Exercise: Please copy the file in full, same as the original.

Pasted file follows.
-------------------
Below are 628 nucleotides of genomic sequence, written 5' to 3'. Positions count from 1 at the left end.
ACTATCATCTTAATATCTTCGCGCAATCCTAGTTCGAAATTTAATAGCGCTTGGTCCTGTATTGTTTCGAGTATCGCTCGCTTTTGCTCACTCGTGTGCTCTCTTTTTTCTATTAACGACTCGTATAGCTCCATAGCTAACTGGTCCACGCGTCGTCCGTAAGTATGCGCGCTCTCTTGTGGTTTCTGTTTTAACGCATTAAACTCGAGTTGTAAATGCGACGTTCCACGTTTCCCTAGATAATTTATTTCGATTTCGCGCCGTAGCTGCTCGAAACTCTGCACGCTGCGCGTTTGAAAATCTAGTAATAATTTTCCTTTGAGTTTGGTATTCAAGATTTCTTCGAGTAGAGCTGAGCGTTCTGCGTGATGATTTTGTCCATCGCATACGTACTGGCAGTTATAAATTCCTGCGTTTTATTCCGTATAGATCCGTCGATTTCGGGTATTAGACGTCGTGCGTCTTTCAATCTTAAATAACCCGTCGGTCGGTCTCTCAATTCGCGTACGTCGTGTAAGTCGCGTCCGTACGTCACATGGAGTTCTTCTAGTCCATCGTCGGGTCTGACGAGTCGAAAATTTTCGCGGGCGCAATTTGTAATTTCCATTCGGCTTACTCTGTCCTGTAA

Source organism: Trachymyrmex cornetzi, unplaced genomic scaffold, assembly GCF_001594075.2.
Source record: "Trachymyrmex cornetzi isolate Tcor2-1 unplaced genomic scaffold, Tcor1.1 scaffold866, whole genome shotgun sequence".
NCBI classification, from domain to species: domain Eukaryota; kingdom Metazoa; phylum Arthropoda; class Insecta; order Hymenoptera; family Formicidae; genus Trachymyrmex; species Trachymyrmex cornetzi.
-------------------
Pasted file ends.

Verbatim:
Below are 628 nucleotides of genomic sequence, written 5' to 3'. Positions count from 1 at the left end.
ACTATCATCTTAATATCTTCGCGCAATCCTAGTTCGAAATTTAATAGCGCTTGGTCCTGTATTGTTTCGAGTATCGCTCGCTTTTGCTCACTCGTGTGCTCTCTTTTTTCTATTAACGACTCGTATAGCTCCATAGCTAACTGGTCCACGCGTCGTCCGTAAGTATGCGCGCTCTCTTGTGGTTTCTGTTTTAACGCATTAAACTCGAGTTGTAAATGCGACGTTCCACGTTTCCCTAGATAATTTATTTCGATTTCGCGCCGTAGCTGCTCGAAACTCTGCACGCTGCGCGTTTGAAAATCTAGTAATAATTTTCCTTTGAGTTTGGTATTCAAGATTTCTTCGAGTAGAGCTGAGCGTTCTGCGTGATGATTTTGTCCATCGCATACGTACTGGCAGTTATAAATTCCTGCGTTTTATTCCGTATAGATCCGTCGATTTCGGGTATTAGACGTCGTGCGTCTTTCAATCTTAAATAACCCGTCGGTCGGTCTCTCAATTCGCGTACGTCGTGTAAGTCGCGTCCGTACGTCACATGGAGTTCTTCTAGTCCATCGTCGGGTCTGACGAGTCGAAAATTTTCGCGGGCGCAATTTGTAATTTCCATTCGGCTTACTCTGTCCTGTAA

Source organism: Trachymyrmex cornetzi, unplaced genomic scaffold, assembly GCF_001594075.2.
Source record: "Trachymyrmex cornetzi isolate Tcor2-1 unplaced genomic scaffold, Tcor1.1 scaffold866, whole genome shotgun sequence".
NCBI classification, from domain to species: domain Eukaryota; kingdom Metazoa; phylum Arthropoda; class Insecta; order Hymenoptera; family Formicidae; genus Trachymyrmex; species Trachymyrmex cornetzi.